21st May, 2018 17:38 (UTC)
I begin to see why it is that in American culture, people are desperate to get away from the rural town where they grew up, whereas in Britain, it's more likely they would be complaining that they can't afford to buy a house there!

Wow. That level of supervision seems... very odd to me. At 17! Good grief!

I was going around to visit friend's houses unsupervised before I ever went to school! And when I was 13 and we'd moved to Devon, I went to see my old friends in south wales, travelling alone on the train, stayed there for a week... Her mother was dead and her father was at work most of the time. I guess her older brothers probably had some idea where we were, but we certainly weren't notifying anyone of our location! But if someone had bullied us or attacked us, we would have had loads of choices on safe people to appeal to for help. Though I hear from friends that there is a lot of pressure for children to be much more supervised here now than they were in the 80's.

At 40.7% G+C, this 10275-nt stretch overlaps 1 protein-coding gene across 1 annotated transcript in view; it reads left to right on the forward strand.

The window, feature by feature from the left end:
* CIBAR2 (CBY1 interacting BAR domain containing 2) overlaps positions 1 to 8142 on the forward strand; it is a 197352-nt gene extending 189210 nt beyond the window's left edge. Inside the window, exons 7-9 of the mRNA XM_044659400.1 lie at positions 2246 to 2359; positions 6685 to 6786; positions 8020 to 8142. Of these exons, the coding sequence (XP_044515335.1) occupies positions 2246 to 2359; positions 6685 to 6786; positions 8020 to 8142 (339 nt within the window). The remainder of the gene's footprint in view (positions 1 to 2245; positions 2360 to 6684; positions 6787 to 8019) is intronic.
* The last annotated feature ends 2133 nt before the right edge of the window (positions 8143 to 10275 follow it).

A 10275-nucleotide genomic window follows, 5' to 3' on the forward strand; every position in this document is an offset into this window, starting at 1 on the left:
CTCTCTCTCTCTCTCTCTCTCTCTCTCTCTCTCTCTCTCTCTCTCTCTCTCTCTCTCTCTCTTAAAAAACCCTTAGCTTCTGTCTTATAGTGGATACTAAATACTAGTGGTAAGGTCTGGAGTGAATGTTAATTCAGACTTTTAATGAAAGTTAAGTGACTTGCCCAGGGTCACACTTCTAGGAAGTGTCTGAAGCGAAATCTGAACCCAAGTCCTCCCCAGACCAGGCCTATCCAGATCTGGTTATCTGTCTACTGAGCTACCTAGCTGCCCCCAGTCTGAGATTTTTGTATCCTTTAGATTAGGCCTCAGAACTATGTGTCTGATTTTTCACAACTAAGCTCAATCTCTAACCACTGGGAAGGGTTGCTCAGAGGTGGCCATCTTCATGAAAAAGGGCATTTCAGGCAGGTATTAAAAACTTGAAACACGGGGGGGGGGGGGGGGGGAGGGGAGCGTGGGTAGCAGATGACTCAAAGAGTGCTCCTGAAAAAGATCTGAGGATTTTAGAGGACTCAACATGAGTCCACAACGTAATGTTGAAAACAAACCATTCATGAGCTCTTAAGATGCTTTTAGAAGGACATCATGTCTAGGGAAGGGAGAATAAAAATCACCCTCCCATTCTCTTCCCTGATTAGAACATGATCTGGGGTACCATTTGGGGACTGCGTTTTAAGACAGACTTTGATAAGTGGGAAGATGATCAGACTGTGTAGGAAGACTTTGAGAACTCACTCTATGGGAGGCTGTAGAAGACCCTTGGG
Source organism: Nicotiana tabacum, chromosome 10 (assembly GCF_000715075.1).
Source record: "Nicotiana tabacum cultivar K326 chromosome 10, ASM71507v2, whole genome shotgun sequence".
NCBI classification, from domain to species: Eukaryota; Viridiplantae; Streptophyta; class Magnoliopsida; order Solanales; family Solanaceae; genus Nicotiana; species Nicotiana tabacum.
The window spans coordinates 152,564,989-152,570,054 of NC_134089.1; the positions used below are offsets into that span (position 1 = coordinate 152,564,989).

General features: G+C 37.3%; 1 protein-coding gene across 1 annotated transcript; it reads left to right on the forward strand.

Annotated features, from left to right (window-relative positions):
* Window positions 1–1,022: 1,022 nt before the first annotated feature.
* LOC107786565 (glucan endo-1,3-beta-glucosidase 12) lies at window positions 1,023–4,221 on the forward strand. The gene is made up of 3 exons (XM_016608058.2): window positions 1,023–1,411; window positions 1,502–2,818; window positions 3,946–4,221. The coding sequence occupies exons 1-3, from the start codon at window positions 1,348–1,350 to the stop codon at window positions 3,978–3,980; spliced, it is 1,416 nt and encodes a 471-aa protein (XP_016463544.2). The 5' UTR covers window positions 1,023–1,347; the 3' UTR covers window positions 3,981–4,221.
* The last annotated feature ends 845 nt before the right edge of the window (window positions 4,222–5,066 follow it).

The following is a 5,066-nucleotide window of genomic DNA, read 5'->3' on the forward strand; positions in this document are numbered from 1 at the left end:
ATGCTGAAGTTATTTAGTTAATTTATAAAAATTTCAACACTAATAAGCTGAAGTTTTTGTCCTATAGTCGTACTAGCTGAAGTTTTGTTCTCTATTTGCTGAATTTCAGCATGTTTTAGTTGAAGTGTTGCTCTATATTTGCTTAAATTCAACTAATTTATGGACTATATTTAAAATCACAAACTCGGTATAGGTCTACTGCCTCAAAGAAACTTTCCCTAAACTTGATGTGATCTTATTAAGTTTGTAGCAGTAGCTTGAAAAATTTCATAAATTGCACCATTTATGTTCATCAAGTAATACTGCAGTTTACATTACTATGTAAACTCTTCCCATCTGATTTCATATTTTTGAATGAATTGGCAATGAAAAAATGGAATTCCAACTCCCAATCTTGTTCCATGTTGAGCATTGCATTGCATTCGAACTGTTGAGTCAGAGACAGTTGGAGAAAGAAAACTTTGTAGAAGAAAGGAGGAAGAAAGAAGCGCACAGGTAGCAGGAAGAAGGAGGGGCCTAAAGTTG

...Still, wow. The US seems such a scary place.
22nd May, 2018 00:30 (UTC)
You must remember that when a small town is described as being in the middle of nowhere in the US, it's much more isolated than the equivalent in the US.
22nd May, 2018 08:26 (UTC)
Yes, I know - I'm used to a tiny micro-culture where 'the sticks' can be an hour's cycle ride from town, it's hard to adjust the expectations!
22nd May, 2018 20:23 (UTC)
There's a LOT of nowhere in the US to be in the middle of, and there's not a lot of transportation infrastructure to support it.

For example: My aunt and cousin live in a small town (actually about five miles outside of town) in rural Wisconsin, which as a state is about in the middle size-wise, but larger than the entire of England (but not including Scotland and Wales). It takes five hours for us to drive there, on the highway. Google Maps says it's 270 miles, the route we usually take. To get to their place, you MUST drive. The closest train station is 45 miles away by car. There is no bus.